See also[edit]


  1. ^ a b c d "Obituary", The Times, no. 34184, 10 February 1894, p. 5, retrieved 17 December 2013
  2. ^ a b Lees (1832), p. 48
  3. ^ a b c d e Rennie, Neil (2004). "Ballantyne, Robert Michael (1825–1894)". Oxford Dictionary of National Biography. Oxford Dictionary of National Biography (online ed.). Oxford University Press. doi:10.1093/ref:odnb/1232. (Subscription or UK public library membership required.)
  4. ^ McKinstry, Sam; Fletcher, Marie (2002), "The Personal Account Books of Sir Walter Scott", The Accounting Historians Journal, 29 (2): 59–89, doi:10.2308/0148-4184.29.2.59, JSTOR 40698269
  5. ^ Ballantyne (2004), p. 4
  6. ^ Jarndyce. The New York Antiquarian Fair, 8–11 March 2018.Retrieved 28 February 2018.
  7. ^ Forman, Ross G. (1999), "When Britons Brave Brazil: British Imperialism and the Adventure Tale in Latin America, 1850–1918", Victorian Studies, 42 (3): 454–487, doi:10.2979/VIC.1999.42.3.455, JSTOR 3828976, S2CID 144905933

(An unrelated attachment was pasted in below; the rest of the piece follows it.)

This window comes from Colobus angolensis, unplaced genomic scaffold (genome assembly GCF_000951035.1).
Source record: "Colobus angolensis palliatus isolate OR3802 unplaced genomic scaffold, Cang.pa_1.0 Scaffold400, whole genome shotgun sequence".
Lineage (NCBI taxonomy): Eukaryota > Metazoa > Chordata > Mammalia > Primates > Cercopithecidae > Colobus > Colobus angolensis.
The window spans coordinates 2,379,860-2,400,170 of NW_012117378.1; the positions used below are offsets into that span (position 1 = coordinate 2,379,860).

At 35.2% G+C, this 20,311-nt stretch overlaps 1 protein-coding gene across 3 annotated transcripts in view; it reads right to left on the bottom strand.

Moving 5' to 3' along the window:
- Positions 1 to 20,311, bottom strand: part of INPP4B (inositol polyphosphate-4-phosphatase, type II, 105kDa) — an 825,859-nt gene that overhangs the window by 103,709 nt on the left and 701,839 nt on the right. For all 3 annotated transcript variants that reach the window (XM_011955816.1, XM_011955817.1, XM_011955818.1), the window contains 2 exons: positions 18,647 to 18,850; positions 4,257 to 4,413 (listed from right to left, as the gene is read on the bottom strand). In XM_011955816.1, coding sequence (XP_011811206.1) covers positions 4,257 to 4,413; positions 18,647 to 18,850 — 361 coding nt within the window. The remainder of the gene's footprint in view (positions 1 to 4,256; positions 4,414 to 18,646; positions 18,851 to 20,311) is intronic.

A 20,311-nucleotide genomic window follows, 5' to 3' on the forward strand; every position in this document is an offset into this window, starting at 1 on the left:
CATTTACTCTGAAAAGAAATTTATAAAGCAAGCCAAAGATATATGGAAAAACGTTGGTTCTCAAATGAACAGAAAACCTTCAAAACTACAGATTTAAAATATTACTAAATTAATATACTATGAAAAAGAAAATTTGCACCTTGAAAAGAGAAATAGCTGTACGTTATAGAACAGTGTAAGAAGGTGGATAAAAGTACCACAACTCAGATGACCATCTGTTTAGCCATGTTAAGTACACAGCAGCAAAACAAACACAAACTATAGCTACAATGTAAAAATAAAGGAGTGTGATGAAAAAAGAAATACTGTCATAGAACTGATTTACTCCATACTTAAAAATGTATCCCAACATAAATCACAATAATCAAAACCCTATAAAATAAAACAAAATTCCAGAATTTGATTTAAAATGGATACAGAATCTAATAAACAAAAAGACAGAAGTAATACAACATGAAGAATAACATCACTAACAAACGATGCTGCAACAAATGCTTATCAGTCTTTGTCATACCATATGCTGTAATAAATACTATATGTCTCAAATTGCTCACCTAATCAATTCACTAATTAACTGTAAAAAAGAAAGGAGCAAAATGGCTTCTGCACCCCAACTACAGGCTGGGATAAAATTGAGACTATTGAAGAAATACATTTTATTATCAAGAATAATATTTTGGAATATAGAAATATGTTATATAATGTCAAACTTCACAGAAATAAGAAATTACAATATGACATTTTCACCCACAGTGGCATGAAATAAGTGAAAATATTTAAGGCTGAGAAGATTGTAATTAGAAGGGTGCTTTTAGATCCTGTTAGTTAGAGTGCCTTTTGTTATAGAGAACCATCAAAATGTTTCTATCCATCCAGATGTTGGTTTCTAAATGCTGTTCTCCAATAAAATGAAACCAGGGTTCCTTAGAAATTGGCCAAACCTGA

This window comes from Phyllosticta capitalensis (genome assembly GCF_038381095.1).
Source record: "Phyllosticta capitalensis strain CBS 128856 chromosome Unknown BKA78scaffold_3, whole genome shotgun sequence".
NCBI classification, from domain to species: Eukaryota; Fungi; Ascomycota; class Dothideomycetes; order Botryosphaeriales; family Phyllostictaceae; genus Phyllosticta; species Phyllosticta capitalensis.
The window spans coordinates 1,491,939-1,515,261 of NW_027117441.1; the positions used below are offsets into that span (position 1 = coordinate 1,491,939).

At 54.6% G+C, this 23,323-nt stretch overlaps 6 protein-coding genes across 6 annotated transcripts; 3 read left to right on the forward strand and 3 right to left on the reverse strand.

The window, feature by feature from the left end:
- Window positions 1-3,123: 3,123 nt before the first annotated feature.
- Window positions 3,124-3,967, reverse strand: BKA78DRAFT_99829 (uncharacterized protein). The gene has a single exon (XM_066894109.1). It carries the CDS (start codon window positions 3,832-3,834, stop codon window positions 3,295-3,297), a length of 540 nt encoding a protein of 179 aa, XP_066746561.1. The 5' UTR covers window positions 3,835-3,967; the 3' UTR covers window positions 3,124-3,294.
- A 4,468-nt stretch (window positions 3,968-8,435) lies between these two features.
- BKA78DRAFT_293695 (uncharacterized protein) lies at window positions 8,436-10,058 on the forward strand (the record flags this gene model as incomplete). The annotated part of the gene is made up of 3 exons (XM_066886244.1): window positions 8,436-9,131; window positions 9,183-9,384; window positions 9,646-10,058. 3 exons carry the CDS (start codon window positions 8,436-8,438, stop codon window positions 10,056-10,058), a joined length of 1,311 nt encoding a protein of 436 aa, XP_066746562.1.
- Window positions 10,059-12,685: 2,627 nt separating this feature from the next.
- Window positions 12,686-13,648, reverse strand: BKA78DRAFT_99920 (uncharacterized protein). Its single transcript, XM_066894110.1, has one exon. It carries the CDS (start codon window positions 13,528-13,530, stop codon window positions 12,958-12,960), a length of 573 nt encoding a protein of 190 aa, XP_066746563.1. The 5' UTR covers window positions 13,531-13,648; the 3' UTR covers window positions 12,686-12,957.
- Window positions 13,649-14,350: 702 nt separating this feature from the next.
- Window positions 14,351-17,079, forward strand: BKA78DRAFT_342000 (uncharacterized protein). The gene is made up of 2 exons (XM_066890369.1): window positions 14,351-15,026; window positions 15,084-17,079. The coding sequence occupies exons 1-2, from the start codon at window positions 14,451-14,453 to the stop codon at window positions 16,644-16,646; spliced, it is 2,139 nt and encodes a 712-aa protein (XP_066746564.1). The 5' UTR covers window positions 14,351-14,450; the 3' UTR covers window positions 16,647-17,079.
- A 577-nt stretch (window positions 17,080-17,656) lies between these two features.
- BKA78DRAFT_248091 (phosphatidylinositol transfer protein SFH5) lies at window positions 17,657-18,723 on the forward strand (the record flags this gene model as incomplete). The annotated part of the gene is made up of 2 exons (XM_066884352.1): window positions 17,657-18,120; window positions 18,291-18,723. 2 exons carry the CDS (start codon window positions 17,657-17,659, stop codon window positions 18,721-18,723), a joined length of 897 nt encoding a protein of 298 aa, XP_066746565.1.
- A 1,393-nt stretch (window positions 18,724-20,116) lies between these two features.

8. ^ "Ballantyne, R. M. (1825–1894)", English Heritage, retrieved 1 July 2012
  9. ^ Ungava was dated 1858 but released in 1857: Peel, Bruce (1990). "Ballantyne, Robert Michael". In Halpenny, Francess G (ed.). Dictionary of Canadian Biography. Vol. XII (1891–1900) (online ed.). University of Toronto Press.
  10. ^ "Edward Giberne". Find a Grave. Retrieved 16 October 2020.
  11. ^ Ballantyne, Robert J. (1889). The Blue Lights or Hot Work in the Soudan: A tale of Soldier life in Several of its Phases. London: Nisbet & Co. Retrieved 16 October 2020 – via The British Library.


Further reading[edit]

  • Quayle, Eric (1967). Ballantyne the brave: a Victorian writer and his family. Hart-Davis.

External links[edit]